When hot, my belt would get guitar string tight even though I adjusted exactly to spec with a belt gauge. Got to chatting about it with MBX, whom I consider quite the Vic guru and he said loosen it until there's some slack in it when hot. Makes sense to me and I think the belt and bearings are now a lot happier. Too simple.
 

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I'm going to throw a monkey wrench into these works with this...........
When hot, my belt would get guitar string tight even though I adjusted exactly to spec with a belt gauge. Got to chatting about it with MBX, whom I consider quite the Vic guru and he said loosen it until there's some slack in it when hot. Makes sense to me and I think the belt and bearings are now a lot happier. Too simple.
Yeah keep it simple.
Bike parked on stand is easy.
Poke up with your finger midway along the lower run of your belt.
If bikes cold youll have more slack, about an inch.
After a decent ride to get everything hot try poking it again and youll find its tightened up considerably but should still have some 'give' in it as you push up.
If it hasnt then its too tight and too tight is no good at all.
Better a bit loose than too tight.

After the initial break in then it should stay the same and not need to be messed with.
Dont let the place that changes your tyres mess with adjustment at all.
No need to.
Just keep it simple....

Even so I still give my belt an occasional poke just to check, Im a bit OCD that way.
Same goes for clutch freeplay too.
And I cant walk past a MIG, Oxy, or LPG bottle without checking that the tap is securely Off.
Easy to check. Keep it Simple.:smile
 

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Discussion Starter #10 (Edited)
I'm going to throw a monkey wrench into these works with this...........
When hot, my belt would get guitar string tight even though I adjusted exactly to spec with a belt gauge. Got to chatting about it with MBX, whom I consider quite the Vic guru and he said loosen it until there's some slack in it when hot. Makes sense to me and I think the belt and bearings are now a lot happier. Too simple.
I agree with you and Motobikerx. You would think that Victory would have figured this out by now and would have published an accurate spec in the owners manual. 6mm cold and with wheel off the ground would make a hot belt so tight it can't be right. So much for investing in a tension gauge tool. I'm new to belt drive systems, but just my experience in seeing how the belt changes between cold and hot tells me to be careful, and not to use the 6mm spec. I have a Yamaha FZ-09 in which the owners manual also provides an inaccurate and dangerous chain slack spec. WTF.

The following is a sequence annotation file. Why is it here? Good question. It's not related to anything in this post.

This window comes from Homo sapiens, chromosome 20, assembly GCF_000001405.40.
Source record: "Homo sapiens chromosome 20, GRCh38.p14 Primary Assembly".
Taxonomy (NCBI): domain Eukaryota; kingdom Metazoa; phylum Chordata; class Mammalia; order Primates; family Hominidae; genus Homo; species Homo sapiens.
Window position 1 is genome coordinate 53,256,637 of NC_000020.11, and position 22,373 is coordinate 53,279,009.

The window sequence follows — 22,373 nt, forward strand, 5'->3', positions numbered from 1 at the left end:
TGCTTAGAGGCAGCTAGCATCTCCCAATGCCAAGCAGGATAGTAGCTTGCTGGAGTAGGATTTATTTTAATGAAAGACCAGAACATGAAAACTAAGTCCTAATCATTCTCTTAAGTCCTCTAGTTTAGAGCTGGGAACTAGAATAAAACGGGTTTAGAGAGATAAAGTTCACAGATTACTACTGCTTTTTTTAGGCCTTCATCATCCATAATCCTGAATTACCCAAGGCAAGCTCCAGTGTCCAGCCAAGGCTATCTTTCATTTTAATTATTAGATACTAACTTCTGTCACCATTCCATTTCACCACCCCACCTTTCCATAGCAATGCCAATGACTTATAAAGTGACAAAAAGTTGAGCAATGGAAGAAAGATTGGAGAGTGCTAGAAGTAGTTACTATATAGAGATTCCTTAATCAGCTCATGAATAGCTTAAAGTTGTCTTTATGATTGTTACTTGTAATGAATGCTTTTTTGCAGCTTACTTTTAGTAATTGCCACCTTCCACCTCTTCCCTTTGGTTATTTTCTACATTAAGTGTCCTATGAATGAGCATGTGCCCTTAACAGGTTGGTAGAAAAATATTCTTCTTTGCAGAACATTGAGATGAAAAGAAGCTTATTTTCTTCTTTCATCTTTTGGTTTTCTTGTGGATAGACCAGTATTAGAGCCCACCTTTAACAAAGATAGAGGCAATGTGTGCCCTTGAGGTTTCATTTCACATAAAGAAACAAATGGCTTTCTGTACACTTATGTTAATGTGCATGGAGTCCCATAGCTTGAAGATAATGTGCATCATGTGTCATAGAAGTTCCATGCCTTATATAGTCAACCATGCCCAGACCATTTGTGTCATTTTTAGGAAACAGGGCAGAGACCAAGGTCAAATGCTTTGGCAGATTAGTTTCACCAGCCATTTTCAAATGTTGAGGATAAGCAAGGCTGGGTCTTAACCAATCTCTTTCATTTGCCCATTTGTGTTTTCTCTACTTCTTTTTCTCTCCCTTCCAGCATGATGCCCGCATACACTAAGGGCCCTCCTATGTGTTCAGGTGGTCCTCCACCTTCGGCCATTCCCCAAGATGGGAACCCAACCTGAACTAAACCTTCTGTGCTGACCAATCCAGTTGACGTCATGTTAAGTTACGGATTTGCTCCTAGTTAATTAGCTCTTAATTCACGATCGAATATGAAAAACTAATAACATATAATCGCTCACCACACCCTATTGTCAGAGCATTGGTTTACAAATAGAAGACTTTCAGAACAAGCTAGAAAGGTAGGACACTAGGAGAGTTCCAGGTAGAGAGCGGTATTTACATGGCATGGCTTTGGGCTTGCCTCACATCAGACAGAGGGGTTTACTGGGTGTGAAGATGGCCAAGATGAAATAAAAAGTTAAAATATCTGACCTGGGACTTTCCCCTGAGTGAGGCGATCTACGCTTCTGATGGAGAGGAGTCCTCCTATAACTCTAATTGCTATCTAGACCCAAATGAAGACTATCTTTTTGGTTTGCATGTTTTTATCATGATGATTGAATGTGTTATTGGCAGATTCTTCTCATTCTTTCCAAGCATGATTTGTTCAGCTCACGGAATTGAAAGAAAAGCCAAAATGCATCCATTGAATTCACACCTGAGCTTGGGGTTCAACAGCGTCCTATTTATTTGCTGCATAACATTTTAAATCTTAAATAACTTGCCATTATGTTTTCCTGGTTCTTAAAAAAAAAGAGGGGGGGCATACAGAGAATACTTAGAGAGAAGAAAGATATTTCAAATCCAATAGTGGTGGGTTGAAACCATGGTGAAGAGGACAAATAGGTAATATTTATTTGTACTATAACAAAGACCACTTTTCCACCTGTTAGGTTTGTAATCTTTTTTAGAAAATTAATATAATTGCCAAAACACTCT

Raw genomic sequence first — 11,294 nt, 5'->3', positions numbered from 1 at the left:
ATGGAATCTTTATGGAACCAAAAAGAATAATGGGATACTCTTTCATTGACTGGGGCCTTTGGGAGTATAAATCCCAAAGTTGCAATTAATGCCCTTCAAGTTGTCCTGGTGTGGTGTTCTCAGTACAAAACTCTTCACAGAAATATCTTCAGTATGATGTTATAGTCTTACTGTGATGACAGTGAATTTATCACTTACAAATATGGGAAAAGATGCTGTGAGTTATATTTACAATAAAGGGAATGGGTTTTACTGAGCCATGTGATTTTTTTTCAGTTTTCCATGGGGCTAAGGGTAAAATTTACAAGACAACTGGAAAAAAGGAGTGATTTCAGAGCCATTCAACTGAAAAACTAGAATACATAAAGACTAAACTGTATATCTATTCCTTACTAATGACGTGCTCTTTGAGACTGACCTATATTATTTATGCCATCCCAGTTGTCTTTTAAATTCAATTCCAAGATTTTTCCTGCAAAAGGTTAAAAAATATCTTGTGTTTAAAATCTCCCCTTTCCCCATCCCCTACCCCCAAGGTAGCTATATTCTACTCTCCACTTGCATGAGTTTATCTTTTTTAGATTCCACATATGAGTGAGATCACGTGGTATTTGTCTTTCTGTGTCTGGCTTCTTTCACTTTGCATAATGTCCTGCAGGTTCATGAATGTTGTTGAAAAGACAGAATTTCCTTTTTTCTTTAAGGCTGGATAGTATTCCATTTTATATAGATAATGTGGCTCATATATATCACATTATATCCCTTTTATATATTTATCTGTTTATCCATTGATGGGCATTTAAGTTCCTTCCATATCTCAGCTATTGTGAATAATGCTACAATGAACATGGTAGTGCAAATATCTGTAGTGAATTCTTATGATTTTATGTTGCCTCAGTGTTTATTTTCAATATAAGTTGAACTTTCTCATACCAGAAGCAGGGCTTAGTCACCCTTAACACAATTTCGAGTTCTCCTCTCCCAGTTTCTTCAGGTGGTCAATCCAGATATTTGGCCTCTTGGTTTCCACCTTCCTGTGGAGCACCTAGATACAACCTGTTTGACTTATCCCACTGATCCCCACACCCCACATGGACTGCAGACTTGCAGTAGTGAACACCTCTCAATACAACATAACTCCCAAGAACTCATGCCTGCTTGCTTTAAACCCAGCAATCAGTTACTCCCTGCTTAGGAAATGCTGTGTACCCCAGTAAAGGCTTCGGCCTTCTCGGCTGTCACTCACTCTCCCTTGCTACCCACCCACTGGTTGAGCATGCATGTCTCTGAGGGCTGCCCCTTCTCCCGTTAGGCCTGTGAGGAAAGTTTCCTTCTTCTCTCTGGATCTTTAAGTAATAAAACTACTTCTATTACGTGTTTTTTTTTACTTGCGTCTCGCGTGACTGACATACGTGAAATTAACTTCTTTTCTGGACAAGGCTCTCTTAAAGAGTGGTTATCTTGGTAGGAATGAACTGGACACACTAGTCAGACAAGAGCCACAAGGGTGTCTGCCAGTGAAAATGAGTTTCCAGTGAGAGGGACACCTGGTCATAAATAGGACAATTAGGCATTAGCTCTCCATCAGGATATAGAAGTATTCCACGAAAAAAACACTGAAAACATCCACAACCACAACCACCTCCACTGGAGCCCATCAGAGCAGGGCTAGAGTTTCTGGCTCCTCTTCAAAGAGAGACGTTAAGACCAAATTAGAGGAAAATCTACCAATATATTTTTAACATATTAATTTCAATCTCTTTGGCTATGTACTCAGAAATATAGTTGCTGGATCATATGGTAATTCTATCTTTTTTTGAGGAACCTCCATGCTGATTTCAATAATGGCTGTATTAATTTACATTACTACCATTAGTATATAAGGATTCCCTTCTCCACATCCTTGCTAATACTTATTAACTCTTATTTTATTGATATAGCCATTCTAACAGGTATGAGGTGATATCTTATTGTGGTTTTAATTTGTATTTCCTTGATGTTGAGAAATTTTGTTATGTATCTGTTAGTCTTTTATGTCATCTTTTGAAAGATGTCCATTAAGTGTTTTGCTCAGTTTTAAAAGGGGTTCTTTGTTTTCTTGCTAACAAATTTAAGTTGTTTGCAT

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Discussion Starter #11
OK so if you have a 2016 then ONLY read the 2016 or "so" manuals, this means as per below, i stated in second post...
So...what year or years model is this for? What I downloaded was a 2008 model year manual, which was the latest model year I could find. Is there a download for the 2016 model year? If so, I didn't see it. Thanks.
 

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So...what year or years model is this for? What I downloaded was a 2008 model year manual, which was the latest model year I could find. Is there a download for the 2016 model year? If so, I didn't see it. Thanks.
Same 2008 manual.... Don't over think the belt deflection, it is more important that the belt stays free on the rear pulley, even slightly to the left, due to acceleration will pull the belt to the right....

Andre using TaPaTaLk
 

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I never understood why you rotate the wheel backwards. Victory is the only one that says this. Would it be because we have only one shock. We ride forward so why not rotate the wheel forward when adjusting. When you roll the wheel backwards the front pulley guides it and when you roll wheel forward the rear sprocket guides it. With the rear pulley getting hot and expanding that would tighten the belt. Once the belt has a good 500 miles on it its stretch and will not stretch any more. Its a shame victory could come up with a better way of aligning the rear wheel